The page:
The Life in Transition survey shows that the majority of people in the South Caucasus have a certain degree of concern about climate change. Measured on a scale from 1 (not concerned) to 5 (extremely concerned), the data shows a high degree of indifference in Armenia (33%). Six out of 10 Azerbaijanis express concern (61%), followed by 59% of Georgians, and fewer Armenians (42%).
However, when asked to assign a relative value to climate change by choosing from a list of serious problems currently facing the world, respondent’s opinions differ from what was expressed in the figure above. 73% of Azerbaijanis view climate change as a very serious problem, followed by Armenians (61%) and Georgians (45%). The answers to the next question, “Which is the most important?”, are consistent; 17% of Azerbaijanis, 13% of Armenians and 7% of Georgians view climate change as the most important issue.
In your opinion, which of the following do you consider to be a very serious problem currently facing the world?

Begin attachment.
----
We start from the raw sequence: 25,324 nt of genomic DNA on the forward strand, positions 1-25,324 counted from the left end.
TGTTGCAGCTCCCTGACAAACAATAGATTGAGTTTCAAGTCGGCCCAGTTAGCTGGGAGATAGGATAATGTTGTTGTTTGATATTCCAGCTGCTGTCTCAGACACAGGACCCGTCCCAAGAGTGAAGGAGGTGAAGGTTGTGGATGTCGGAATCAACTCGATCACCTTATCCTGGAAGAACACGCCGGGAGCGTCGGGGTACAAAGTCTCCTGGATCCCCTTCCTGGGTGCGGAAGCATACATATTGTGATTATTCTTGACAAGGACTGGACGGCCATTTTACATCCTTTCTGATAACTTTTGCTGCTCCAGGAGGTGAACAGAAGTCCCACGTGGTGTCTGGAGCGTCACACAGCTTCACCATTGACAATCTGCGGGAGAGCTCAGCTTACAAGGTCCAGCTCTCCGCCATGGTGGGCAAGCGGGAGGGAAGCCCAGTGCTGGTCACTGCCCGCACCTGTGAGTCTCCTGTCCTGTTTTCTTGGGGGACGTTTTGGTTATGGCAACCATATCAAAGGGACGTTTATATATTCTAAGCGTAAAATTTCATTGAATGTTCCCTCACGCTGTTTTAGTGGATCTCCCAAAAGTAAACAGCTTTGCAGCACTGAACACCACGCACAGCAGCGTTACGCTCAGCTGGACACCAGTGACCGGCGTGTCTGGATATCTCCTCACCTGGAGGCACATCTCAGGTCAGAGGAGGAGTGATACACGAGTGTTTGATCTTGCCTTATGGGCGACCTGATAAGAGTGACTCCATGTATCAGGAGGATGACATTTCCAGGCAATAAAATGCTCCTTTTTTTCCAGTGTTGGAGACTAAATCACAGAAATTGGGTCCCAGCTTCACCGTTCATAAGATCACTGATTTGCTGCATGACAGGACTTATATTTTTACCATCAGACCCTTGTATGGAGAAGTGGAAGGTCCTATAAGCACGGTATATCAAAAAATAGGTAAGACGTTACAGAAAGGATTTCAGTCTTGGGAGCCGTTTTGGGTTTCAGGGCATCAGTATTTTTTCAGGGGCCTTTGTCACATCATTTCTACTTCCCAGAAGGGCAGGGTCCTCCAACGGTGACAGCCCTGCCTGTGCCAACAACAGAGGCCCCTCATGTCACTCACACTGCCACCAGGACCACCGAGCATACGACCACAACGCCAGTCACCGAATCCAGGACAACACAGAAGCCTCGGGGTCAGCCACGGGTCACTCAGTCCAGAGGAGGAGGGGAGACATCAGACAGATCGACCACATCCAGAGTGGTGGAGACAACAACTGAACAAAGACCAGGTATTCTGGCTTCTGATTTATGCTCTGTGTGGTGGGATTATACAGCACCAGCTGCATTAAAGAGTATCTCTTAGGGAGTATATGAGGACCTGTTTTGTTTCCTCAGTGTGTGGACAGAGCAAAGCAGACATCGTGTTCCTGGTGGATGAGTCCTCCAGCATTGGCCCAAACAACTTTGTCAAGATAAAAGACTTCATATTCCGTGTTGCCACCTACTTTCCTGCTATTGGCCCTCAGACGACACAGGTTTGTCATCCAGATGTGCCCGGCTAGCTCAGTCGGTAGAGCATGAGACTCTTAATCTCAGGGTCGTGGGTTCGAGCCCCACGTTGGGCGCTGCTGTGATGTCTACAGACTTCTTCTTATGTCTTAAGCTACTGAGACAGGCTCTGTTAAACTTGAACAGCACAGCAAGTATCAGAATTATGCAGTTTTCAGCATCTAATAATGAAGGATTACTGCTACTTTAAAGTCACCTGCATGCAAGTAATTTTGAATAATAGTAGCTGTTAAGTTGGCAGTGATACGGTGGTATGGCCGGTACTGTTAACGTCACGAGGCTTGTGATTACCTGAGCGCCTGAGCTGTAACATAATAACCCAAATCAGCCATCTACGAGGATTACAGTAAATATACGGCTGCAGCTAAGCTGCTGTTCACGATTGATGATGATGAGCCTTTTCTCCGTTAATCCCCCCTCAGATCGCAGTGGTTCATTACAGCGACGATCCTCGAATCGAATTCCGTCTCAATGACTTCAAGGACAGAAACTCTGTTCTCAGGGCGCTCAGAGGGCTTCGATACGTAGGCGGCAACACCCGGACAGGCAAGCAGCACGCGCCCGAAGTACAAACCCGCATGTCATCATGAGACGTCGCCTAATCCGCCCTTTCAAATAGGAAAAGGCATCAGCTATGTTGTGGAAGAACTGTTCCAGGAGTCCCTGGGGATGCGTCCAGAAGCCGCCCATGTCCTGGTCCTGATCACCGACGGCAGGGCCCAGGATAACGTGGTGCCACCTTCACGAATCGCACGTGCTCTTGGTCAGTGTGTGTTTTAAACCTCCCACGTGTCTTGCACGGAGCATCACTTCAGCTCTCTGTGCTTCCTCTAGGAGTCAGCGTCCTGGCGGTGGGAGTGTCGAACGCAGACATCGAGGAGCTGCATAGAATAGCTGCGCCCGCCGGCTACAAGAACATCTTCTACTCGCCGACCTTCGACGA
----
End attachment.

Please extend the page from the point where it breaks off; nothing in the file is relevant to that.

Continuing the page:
And which is the most important?
(Life in transition survey II, 2011)
In order to measure general awareness of climate change, it is important to assess how people feel they understand the causes of this phenomenon. Throughout the region, the majority of people feel they are “not very well informed” or “not at all informed” about the issue. Again, Azerbaijanis show the highest propensity with 48% of them feeling well informed about the topic, Armenians being second (35%) and Georgian third (23%). Thus, the lack of concern may be due to a lack of knowledge.
Finally, respondents were asked if they had personally taken actions aimed at helping to fight climate change. Very few people said they had done so—2% in Armenia, 2.5% in Azerbaijan and 1.6% in Georgia.
For more information on climate change and the South Caucasus in general, visit the Life in Transition data on the European Bank for Reconstruction and Development’s website.
Monday, September 02, 2013
May 31st is often called the Birthday of Internet. It was on this day in 1961 that American engineer and computer scientist Leonard Kleinrock published his first paper entitled "Information Flow in Large Communication Nets". Even though the idea of the internet began being developed in the late 1960s, Kleinrock’s paper presented the initial idea of the internet as we know it today. More than 50 years later, 39% of world’s population is online. This is how many people have access to the internet according to the UN International Telecommunication Union. An earlier blog discussed internet and computer usage in Azerbaijan. This blog presents current trends in internet accessibility and usage in all three countries of the South Caucasus.